Writing is a hell of journey. If you get it right — if you have the talent and the drive and, yes, the luck — it can be a journey both wonderful and rewarding. It also can be the most frustrating, difficult, disappointing and exasperating journey imaginable. To share that journey with you — even if such sharing does mean the occasional foray away from writing and into music or beer or the wonders of Young Frankenstein — is something I have, much to my surprise, come to look forward to three times a week…look forward to far too much to cheat myself, to cheat this blog, and to cheat you.

A Bit Of An Aside

As scary as it is, it’s been (almost) two years for this blog.  This all started as pure whim; as a place to write and think…and to work on my short-form skills.  I had no idea, two years ago, just what actually was involved with regular blogging, let alone how to go about doing it right.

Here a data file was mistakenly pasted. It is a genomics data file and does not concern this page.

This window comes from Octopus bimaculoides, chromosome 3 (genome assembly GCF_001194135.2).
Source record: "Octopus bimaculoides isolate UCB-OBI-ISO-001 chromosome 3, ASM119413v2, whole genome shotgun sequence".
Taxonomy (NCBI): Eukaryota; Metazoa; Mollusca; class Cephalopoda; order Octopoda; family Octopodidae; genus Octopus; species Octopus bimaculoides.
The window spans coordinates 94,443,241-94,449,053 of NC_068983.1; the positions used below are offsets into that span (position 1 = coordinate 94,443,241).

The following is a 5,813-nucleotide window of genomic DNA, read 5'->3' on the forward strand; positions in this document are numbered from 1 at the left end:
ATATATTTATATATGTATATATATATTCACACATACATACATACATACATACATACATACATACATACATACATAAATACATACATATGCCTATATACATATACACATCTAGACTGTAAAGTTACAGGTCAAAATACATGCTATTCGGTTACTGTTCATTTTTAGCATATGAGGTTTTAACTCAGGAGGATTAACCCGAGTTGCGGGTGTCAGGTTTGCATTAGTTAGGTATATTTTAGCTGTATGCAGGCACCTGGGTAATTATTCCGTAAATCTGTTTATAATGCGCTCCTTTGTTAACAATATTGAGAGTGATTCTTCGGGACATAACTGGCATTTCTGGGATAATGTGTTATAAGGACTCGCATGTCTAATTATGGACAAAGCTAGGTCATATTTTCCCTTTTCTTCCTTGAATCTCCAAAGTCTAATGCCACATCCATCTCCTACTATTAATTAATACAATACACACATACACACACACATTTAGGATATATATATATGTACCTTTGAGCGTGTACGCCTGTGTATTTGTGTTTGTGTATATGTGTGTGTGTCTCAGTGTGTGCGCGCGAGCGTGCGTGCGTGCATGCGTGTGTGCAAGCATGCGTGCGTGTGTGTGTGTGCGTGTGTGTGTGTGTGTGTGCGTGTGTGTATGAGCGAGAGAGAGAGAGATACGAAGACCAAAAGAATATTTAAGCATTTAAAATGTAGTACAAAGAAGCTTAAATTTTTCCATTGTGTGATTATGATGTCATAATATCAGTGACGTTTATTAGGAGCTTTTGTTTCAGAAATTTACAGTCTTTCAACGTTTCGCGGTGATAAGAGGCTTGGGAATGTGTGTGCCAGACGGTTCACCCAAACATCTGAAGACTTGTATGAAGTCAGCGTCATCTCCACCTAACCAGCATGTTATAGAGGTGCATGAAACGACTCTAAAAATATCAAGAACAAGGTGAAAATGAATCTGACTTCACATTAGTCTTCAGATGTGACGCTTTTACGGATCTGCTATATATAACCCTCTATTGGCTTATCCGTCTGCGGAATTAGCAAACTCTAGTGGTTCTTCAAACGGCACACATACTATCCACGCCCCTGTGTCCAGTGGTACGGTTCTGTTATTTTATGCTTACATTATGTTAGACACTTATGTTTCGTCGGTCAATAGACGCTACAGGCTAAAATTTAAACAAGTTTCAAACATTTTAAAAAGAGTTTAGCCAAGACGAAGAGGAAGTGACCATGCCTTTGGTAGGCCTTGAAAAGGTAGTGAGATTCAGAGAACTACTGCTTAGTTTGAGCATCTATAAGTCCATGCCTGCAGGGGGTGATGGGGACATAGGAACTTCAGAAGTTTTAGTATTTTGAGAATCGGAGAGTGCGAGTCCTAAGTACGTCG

IMG_0162Originally, this whole experiment was intended primarily to “live blog” the process of writing a novel.  I never really did that…mostly because it just wasn’t all that interesting.  Not to me, and not to you.  That “vision” was too confining, and too boring, to actually work.  Instead, I’ve done a few “pure” writing posts in between a whole LOT of random squirrel moments.

And, honestly, it’s been waaay more fun that way.

Some of my posts have resonated with y’all, and some have been abject failures.  Some I cringe at having written, while others have been satisfying and fulfilling in deeply personal ways.

None of that is likely to change, but…